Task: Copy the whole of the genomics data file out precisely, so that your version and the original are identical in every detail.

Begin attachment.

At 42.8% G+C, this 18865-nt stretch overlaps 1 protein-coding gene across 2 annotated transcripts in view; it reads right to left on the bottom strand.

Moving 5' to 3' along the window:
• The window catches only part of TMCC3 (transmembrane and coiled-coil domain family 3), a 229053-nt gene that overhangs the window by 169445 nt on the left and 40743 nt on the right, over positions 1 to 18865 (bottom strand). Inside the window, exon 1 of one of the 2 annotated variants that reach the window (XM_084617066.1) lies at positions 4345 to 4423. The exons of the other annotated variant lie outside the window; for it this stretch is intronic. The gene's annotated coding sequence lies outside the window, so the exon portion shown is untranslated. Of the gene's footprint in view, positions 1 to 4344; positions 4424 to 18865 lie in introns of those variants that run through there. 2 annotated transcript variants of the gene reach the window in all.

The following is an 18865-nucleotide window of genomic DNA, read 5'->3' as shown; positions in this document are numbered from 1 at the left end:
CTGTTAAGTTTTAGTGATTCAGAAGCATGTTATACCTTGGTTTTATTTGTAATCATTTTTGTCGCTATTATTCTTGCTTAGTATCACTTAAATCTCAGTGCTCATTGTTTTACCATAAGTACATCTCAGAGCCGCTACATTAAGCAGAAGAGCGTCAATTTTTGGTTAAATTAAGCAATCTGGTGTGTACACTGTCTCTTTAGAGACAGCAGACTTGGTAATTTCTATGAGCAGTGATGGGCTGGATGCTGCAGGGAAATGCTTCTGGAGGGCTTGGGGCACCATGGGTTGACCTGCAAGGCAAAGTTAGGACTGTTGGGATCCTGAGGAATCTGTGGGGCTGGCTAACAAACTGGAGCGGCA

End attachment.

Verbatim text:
At 42.8% G+C, this 18865-nt stretch overlaps 1 protein-coding gene across 2 annotated transcripts in view; it reads right to left on the bottom strand.

Moving 5' to 3' along the window:
• The window catches only part of TMCC3 (transmembrane and coiled-coil domain family 3), a 229053-nt gene that overhangs the window by 169445 nt on the left and 40743 nt on the right, over positions 1 to 18865 (bottom strand). Inside the window, exon 1 of one of the 2 annotated variants that reach the window (XM_084617066.1) lies at positions 4345 to 4423. The exons of the other annotated variant lie outside the window; for it this stretch is intronic. The gene's annotated coding sequence lies outside the window, so the exon portion shown is untranslated. Of the gene's footprint in view, positions 1 to 4344; positions 4424 to 18865 lie in introns of those variants that run through there. 2 annotated transcript variants of the gene reach the window in all.

The following is an 18865-nucleotide window of genomic DNA, read 5'->3' as shown; positions in this document are numbered from 1 at the left end:
CTGTTAAGTTTTAGTGATTCAGAAGCATGTTATACCTTGGTTTTATTTGTAATCATTTTTGTCGCTATTATTCTTGCTTAGTATCACTTAAATCTCAGTGCTCATTGTTTTACCATAAGTACATCTCAGAGCCGCTACATTAAGCAGAAGAGCGTCAATTTTTGGTTAAATTAAGCAATCTGGTGTGTACACTGTCTCTTTAGAGACAGCAGACTTGGTAATTTCTATGAGCAGTGATGGGCTGGATGCTGCAGGGAAATGCTTCTGGAGGGCTTGGGGCACCATGGGTTGACCTGCAAGGCAAAGTTAGGACTGTTGGGATCCTGAGGAATCTGTGGGGCTGGCTAACAAACTGGAGCGGCA